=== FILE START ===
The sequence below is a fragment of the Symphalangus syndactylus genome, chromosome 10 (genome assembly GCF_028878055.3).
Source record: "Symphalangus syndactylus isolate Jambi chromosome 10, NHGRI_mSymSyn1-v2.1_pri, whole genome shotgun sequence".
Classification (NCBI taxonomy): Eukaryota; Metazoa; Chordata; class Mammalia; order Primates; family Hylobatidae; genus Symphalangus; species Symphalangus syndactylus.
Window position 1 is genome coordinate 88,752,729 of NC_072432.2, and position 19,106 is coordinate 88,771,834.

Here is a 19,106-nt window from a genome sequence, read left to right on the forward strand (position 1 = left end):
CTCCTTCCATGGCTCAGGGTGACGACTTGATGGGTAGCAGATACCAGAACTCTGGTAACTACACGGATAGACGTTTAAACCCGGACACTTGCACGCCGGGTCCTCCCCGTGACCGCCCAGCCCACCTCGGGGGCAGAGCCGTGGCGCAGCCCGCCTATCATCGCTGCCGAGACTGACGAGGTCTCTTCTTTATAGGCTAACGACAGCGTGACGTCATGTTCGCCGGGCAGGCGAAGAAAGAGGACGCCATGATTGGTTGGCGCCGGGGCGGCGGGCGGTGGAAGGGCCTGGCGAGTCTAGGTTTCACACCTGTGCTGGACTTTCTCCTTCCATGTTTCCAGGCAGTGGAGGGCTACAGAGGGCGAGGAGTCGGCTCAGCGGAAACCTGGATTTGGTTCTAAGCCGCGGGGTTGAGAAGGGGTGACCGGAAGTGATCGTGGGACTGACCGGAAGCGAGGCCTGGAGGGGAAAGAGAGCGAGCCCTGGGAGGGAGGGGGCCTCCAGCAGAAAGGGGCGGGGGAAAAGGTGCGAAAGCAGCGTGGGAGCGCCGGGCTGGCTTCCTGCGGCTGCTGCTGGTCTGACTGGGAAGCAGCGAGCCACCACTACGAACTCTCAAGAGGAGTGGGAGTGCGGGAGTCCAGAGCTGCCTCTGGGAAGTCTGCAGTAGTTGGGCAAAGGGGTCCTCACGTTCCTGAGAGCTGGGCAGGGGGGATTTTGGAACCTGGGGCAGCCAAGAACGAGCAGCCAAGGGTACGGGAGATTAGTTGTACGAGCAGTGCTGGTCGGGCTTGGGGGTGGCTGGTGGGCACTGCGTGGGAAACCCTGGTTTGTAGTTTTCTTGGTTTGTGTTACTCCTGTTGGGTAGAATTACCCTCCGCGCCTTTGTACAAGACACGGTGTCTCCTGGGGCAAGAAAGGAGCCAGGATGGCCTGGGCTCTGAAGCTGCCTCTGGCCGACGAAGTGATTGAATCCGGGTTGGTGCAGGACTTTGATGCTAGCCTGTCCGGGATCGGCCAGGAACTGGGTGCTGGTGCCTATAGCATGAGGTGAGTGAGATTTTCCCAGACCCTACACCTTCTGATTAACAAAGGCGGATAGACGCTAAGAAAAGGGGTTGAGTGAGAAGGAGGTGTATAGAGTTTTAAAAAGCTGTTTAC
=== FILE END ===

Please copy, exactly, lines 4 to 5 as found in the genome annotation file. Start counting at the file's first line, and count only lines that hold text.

Window position 1 is genome coordinate 88,752,729 of NC_072432.2, and position 19,106 is coordinate 88,771,834.

Here is a 19,106-nt window from a genome sequence, read left to right on the forward strand (position 1 = left end):